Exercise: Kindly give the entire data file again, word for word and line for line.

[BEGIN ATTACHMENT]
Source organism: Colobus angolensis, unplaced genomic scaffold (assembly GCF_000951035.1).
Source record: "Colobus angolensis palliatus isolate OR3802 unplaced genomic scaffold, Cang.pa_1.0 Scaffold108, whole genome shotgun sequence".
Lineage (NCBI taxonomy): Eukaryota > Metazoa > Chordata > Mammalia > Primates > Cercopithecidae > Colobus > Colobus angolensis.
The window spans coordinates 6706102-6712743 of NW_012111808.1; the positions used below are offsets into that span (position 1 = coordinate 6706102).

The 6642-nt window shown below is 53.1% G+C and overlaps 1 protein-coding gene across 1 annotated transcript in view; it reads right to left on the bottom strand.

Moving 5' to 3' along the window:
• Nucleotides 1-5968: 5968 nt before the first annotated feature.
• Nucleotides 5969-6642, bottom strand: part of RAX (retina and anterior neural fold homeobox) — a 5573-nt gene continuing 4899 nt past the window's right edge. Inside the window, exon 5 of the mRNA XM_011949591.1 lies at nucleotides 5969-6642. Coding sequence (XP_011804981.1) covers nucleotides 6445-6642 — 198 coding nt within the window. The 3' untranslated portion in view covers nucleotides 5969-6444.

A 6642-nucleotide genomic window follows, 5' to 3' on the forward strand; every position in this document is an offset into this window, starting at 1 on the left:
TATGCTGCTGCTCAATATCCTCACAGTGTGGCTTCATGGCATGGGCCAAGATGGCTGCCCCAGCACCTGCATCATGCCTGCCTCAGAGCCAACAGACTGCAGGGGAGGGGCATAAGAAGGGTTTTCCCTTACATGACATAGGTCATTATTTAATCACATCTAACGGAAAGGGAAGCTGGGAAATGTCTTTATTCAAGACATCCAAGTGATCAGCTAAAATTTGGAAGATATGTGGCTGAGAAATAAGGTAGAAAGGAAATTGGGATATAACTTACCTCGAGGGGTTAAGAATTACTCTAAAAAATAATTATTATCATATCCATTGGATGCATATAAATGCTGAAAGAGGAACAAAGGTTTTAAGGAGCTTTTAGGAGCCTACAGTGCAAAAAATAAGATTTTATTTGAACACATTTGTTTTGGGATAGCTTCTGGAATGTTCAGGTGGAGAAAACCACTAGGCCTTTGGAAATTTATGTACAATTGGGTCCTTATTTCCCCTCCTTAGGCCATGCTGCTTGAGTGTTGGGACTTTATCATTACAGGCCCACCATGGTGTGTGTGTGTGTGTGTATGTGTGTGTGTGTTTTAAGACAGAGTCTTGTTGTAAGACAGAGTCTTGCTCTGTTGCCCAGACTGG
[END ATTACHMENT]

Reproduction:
Source organism: Colobus angolensis, unplaced genomic scaffold (assembly GCF_000951035.1).
Source record: "Colobus angolensis palliatus isolate OR3802 unplaced genomic scaffold, Cang.pa_1.0 Scaffold108, whole genome shotgun sequence".
Lineage (NCBI taxonomy): Eukaryota > Metazoa > Chordata > Mammalia > Primates > Cercopithecidae > Colobus > Colobus angolensis.
The window spans coordinates 6706102-6712743 of NW_012111808.1; the positions used below are offsets into that span (position 1 = coordinate 6706102).

The 6642-nt window shown below is 53.1% G+C and overlaps 1 protein-coding gene across 1 annotated transcript in view; it reads right to left on the bottom strand.

Moving 5' to 3' along the window:
• Nucleotides 1-5968: 5968 nt before the first annotated feature.
• Nucleotides 5969-6642, bottom strand: part of RAX (retina and anterior neural fold homeobox) — a 5573-nt gene continuing 4899 nt past the window's right edge. Inside the window, exon 5 of the mRNA XM_011949591.1 lies at nucleotides 5969-6642. Coding sequence (XP_011804981.1) covers nucleotides 6445-6642 — 198 coding nt within the window. The 3' untranslated portion in view covers nucleotides 5969-6444.

A 6642-nucleotide genomic window follows, 5' to 3' on the forward strand; every position in this document is an offset into this window, starting at 1 on the left:
TATGCTGCTGCTCAATATCCTCACAGTGTGGCTTCATGGCATGGGCCAAGATGGCTGCCCCAGCACCTGCATCATGCCTGCCTCAGAGCCAACAGACTGCAGGGGAGGGGCATAAGAAGGGTTTTCCCTTACATGACATAGGTCATTATTTAATCACATCTAACGGAAAGGGAAGCTGGGAAATGTCTTTATTCAAGACATCCAAGTGATCAGCTAAAATTTGGAAGATATGTGGCTGAGAAATAAGGTAGAAAGGAAATTGGGATATAACTTACCTCGAGGGGTTAAGAATTACTCTAAAAAATAATTATTATCATATCCATTGGATGCATATAAATGCTGAAAGAGGAACAAAGGTTTTAAGGAGCTTTTAGGAGCCTACAGTGCAAAAAATAAGATTTTATTTGAACACATTTGTTTTGGGATAGCTTCTGGAATGTTCAGGTGGAGAAAACCACTAGGCCTTTGGAAATTTATGTACAATTGGGTCCTTATTTCCCCTCCTTAGGCCATGCTGCTTGAGTGTTGGGACTTTATCATTACAGGCCCACCATGGTGTGTGTGTGTGTGTGTATGTGTGTGTGTGTTTTAAGACAGAGTCTTGTTGTAAGACAGAGTCTTGCTCTGTTGCCCAGACTGG